The University of Farmington in Farmington Hills, Mich., billed itself as a “nationally accredited business and STEM institution,” with an innovative curriculum, flexible class schedules, and a diverse student body.
But it had no curriculum, no classes, and no real students, the authorities said this week.
The university in the suburbs of Detroit was part of an undercover operation by the Department of Homeland Security designed to expose immigration fraud, according to federal prosecutors who announced charges in the case.
In what the authorities called a “pay to stay” scheme, foreign students knowingly enrolled in the fake school to falsely maintain their student visa status and remain in the United States, according to prosecutors.
The authorities charged eight “recruiters” in the case. They are accused of enlisting at least 600 people to enroll in the school. Prosecutors said the recruiters collected money from the fake university for bringing in students and made more than $250,000 in profit.
Immigration and Customs Enforcement had also detained people who had enrolled at the university, according to immigration lawyers working on the case. A spokesman for ICE said that about 130 people had been arrested on administrative immigration violations as part of the investigation.
“I have received calls from Georgia, Louisiana, California, North Carolina,” said Ravi Mannam, an immigration lawyer based in Atlanta. “It seems to be a nationwide ICE action as we speak.”
The students swept up in the scheme were largely from India, lawyers said.
“We are all aware that international students can be a valuable asset to our country,” Matthew Schneider, the United States attorney for the Eastern District of Michigan, said in a news release. “But as this case shows, the well-intended international student visa program can also be exploited and abused.”
ICE declined to say how many total students had enrolled in the university or how the authorities would use the tuition fees that were collected.
Undercover agents from Homeland Security Investigations had posed as the owners and employees of the University of Farmington since February 2017, the indictments said.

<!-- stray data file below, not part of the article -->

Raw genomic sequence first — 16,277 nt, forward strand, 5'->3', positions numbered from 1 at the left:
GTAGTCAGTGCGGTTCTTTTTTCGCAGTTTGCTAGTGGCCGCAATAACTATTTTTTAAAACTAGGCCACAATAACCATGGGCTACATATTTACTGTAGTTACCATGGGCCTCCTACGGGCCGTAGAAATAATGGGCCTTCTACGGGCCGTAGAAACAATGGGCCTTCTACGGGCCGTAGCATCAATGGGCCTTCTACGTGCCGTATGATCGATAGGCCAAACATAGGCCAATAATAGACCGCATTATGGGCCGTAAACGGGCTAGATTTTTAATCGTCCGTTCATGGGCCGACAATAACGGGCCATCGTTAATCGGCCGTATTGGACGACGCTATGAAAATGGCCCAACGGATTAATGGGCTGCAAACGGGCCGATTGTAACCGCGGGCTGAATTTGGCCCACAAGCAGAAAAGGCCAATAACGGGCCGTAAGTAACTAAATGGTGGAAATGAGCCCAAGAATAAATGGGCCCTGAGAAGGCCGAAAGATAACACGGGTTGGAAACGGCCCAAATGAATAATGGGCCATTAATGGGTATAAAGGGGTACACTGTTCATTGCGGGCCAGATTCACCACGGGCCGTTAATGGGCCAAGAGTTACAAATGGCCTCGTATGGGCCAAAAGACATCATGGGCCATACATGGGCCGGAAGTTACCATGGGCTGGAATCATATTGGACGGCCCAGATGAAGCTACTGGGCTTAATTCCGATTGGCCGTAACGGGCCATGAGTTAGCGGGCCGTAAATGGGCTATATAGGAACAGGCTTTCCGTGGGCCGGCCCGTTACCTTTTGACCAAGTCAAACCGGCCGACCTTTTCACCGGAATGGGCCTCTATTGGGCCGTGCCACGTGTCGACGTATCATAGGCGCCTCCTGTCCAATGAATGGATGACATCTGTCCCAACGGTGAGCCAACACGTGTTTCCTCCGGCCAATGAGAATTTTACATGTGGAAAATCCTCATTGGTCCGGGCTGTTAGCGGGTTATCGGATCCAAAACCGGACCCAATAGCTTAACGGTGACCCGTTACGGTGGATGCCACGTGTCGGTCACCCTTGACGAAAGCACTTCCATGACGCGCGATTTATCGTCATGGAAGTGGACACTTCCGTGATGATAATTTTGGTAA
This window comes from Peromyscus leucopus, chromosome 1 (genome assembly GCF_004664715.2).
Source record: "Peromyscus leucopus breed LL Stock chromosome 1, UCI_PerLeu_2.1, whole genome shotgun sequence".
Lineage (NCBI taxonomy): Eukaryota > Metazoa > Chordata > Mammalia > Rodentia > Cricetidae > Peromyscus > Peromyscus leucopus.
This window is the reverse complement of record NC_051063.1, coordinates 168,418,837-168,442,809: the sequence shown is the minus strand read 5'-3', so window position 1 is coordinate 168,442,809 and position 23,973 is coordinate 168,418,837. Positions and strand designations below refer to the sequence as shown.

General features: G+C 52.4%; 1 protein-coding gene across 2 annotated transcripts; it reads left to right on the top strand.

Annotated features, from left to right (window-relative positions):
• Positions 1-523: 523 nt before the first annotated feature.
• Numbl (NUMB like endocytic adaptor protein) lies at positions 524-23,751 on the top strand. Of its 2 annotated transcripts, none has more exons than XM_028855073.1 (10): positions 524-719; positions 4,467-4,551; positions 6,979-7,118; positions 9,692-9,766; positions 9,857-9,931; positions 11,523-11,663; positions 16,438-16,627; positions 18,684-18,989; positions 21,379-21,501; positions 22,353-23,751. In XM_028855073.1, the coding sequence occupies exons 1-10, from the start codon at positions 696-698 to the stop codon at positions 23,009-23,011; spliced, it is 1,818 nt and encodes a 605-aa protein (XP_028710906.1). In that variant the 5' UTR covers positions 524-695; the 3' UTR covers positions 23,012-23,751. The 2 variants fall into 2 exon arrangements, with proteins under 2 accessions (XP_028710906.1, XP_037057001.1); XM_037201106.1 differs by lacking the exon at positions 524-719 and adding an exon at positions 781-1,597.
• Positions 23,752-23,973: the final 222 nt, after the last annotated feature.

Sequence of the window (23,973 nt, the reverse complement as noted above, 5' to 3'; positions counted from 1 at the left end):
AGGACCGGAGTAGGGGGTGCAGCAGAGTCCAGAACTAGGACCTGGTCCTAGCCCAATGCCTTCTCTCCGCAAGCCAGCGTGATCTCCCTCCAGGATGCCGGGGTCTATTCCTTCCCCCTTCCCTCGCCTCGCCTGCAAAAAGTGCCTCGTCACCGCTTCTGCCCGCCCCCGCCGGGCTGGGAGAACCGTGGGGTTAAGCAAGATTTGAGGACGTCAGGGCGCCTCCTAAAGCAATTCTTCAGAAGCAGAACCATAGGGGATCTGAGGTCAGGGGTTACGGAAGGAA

The university had a real website with program details, tuition pricing, and contact information. The phone number for the university went to a voice mailbox for the “office of admissions.”
But the university was not staffed with instructors and had no actual classes, according to the indictments.
Prosecutors said that everyone involved with the school knew that.
“Each of the foreign citizens who ‘enrolled’ and made ‘tuition’ payments to the University knew that they would not attend any actual classes, earn credits, or make academic progress toward an actual degree in a particular field of study,” the indictments said, adding that the students knew that “discretion should be used when discussing the program with others.”
But Mr. Mannam, the immigration lawyer, criticized the undercover operation as misleading and said some students had believed they were enrolling in a legitimate program.
He said some students had come from India to the United States to enroll elsewhere, only to find that their intended program had lost accreditation. So they enrolled at the University of Farmington, believing that they could apply their prior credits to the new program, which seemed to emphasize work experience, he said.
Other students had completed legitimate master’s programs in the United States but were waiting to be approved for a specialty work visa, so they enrolled in school as a “stopgap measure,” he said.
“The government utilized very questionable and troubling methods to get these foreign students to join the institution,” Mr. Mannam said.
Sign Up for On Politics With Lisa Lerer
A spotlight on the people reshaping our politics. A conversation with voters across the country. And a guiding hand through the endless news cycle, telling you what you really need to know.
Rahul Reddy, an immigration lawyer in Houston, said he had spoken with about 25 students who had enrolled at the University of Farmington and who were facing possible consequences. Some had already been arrested, he said, while others had rushed to leave the country.
He warned that international students should guard against universities that do not hold regular classes or that offer a work permit immediately. “That’s a red flag,” he said.
The scene in Michigan was reminiscent of a similar operation in New Jersey two years ago, when federal prosecutors and ICE announced that the University of Northern New Jersey, with its official website and seal featuring the Latin words “Humanus, Scientia, Integritas,” was a fake set up by the government.
In that case, the authorities arrested about 20 brokers who they said had recruited foreign students to the university. Twenty-five students were listed as anonymous co-conspirators. Within days, more than 1,000 of them were ordered to appear in immigration court, facing deportation or even a lifetime ban from the United States.
Most of the students, in that case, were from China and India. Officials said that the students were “100 percent fully aware” that they had enrolled in a fake school. But some insisted that they were collateral damage, duped by both the brokers and the government.
By Thursday, the website for the University of Farmington, which had once appeared to show photos of students, had been taken down.
It was replaced with a page showing the university’s logo next to a law enforcement badge and a warning: “The University of Farmington,” it said, “has been closed by the U.S. Department of Homeland Security.”
Follow Sarah Mervosh on Twitter: @smervosh
A version of this article appears in print on Feb. 1, 2019, on Page A19 of the New York edition